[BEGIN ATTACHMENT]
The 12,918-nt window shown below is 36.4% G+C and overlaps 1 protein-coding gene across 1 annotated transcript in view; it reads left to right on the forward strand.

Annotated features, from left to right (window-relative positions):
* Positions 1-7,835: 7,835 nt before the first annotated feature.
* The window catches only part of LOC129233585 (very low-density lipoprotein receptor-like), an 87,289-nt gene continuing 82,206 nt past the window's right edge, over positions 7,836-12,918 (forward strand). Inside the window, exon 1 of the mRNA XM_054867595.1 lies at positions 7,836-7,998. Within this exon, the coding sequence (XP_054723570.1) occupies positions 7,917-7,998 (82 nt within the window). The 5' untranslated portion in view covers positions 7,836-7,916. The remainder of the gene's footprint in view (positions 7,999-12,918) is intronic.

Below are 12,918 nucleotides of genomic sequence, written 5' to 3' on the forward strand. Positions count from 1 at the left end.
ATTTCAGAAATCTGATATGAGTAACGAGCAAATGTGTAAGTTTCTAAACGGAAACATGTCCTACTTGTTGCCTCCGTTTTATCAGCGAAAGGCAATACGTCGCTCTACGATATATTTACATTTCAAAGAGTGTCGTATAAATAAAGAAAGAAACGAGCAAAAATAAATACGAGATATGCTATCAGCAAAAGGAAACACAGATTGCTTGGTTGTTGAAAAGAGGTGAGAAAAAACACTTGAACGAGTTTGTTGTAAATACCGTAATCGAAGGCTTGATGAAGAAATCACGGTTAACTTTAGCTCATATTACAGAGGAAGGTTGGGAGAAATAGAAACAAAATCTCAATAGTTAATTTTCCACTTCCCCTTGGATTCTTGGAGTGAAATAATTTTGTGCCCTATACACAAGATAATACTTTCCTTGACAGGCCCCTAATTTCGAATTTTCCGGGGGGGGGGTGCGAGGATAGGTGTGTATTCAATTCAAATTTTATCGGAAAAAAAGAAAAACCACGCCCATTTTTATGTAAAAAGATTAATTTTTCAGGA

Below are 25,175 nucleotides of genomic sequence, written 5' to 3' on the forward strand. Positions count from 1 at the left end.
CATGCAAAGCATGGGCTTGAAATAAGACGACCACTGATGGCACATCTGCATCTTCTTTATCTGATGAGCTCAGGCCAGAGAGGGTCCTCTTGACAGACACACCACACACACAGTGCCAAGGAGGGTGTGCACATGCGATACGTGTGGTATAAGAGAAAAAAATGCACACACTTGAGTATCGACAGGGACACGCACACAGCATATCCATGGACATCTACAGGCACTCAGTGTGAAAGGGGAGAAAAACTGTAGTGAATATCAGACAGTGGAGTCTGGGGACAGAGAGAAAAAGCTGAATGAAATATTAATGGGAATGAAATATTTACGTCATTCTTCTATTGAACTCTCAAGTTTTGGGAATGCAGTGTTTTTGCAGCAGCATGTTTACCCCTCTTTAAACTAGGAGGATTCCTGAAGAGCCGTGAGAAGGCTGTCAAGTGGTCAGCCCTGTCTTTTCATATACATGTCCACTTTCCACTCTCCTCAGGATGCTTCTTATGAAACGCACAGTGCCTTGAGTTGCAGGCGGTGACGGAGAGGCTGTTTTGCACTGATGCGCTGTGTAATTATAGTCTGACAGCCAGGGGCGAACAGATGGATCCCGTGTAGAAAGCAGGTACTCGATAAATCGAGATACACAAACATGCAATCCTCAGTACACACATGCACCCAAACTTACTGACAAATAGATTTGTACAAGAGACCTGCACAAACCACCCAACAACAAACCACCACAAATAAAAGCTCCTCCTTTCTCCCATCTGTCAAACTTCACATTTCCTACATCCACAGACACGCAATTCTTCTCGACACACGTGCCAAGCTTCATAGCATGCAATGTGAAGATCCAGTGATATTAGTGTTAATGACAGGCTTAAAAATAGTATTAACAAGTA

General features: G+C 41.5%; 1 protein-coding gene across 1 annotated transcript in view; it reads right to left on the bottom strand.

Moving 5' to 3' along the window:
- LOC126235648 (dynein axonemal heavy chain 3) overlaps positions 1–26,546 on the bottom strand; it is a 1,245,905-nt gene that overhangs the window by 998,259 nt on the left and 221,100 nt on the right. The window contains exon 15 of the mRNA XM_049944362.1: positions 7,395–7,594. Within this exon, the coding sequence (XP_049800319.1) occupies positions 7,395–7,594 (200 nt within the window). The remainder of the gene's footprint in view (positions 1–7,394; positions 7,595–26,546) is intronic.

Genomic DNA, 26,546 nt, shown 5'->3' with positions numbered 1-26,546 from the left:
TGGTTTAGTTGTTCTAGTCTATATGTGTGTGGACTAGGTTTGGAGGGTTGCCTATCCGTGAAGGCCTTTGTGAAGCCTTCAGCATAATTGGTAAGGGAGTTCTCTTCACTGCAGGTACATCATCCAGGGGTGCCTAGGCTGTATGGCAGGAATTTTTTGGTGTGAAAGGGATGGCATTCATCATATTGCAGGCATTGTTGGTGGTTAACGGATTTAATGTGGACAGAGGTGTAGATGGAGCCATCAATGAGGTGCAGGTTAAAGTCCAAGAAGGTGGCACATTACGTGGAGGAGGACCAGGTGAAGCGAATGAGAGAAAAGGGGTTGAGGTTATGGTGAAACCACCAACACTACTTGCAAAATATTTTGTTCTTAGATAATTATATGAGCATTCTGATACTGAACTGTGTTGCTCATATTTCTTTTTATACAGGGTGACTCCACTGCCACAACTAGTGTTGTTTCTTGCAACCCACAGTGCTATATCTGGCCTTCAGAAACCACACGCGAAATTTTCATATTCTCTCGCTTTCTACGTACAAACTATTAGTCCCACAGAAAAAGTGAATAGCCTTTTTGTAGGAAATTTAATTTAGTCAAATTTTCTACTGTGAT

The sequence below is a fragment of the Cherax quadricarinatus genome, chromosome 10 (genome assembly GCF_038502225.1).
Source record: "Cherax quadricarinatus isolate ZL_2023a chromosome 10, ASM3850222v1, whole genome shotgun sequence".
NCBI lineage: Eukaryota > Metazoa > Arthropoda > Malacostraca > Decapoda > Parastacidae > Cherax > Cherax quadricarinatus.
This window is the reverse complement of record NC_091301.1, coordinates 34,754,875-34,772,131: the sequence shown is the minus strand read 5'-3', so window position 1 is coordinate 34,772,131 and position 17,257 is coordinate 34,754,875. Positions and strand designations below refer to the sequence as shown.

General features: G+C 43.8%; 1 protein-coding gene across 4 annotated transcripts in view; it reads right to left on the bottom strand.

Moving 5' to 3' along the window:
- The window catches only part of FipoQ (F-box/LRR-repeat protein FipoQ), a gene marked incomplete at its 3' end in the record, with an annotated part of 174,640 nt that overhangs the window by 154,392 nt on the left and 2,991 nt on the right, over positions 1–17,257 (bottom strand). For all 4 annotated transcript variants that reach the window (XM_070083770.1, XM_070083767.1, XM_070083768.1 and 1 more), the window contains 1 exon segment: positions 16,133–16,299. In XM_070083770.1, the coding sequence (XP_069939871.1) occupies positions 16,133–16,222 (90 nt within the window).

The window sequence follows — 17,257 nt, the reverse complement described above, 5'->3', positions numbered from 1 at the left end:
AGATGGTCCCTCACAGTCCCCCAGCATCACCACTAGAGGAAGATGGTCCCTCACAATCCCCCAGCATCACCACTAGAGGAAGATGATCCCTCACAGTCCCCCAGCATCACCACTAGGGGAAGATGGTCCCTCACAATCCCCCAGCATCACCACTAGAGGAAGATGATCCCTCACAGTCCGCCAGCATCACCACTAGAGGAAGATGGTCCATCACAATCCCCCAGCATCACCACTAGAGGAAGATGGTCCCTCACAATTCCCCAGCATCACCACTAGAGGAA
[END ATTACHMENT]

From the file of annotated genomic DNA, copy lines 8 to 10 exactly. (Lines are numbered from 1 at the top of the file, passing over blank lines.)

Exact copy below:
CATGCAAAGCATGGGCTTGAAATAAGACGACCACTGATGGCACATCTGCATCTTCTTTATCTGATGAGCTCAGGCCAGAGAGGGTCCTCTTGACAGACACACCACACACACAGTGCCAAGGAGGGTGTGCACATGCGATACGTGTGGTATAAGAGAAAAAAATGCACACACTTGAGTATCGACAGGGACACGCACACAGCATATCCATGGACATCTACAGGCACTCAGTGTGAAAGGGGAGAAAAACTGTAGTGAATATCAGACAGTGGAGTCTGGGGACAGAGAGAAAAAGCTGAATGAAATATTAATGGGAATGAAATATTTACGTCATTCTTCTATTGAACTCTCAAGTTTTGGGAATGCAGTGTTTTTGCAGCAGCATGTTTACCCCTCTTTAAACTAGGAGGATTCCTGAAGAGCCGTGAGAAGGCTGTCAAGTGGTCAGCCCTGTCTTTTCATATACATGTCCACTTTCCACTCTCCTCAGGATGCTTCTTATGAAACGCACAGTGCCTTGAGTTGCAGGCGGTGACGGAGAGGCTGTTTTGCACTGATGCGCTGTGTAATTATAGTCTGACAGCCAGGGGCGAACAGATGGATCCCGTGTAGAAAGCAGGTACTCGATAAATCGAGATACACAAACATGCAATCCTCAGTACACACATGCACCCAAACTTACTGACAAATAGATTTGTACAAGAGACCTGCACAAACCACCCAACAACAAACCACCACAAATAAAAGCTCCTCCTTTCTCCCATCTGTCAAACTTCACATTTCCTACATCCACAGACACGCAATTCTTCTCGACACACGTGCCAAGCTTCATAGCATGCAATGTGAAGATCCAGTGATATTAGTGTTAATGACAGGCTTAAAAATAGTATTAACAAGTA

General features: G+C 41.5%; 1 protein-coding gene across 1 annotated transcript in view; it reads right to left on the bottom strand.

Moving 5' to 3' along the window: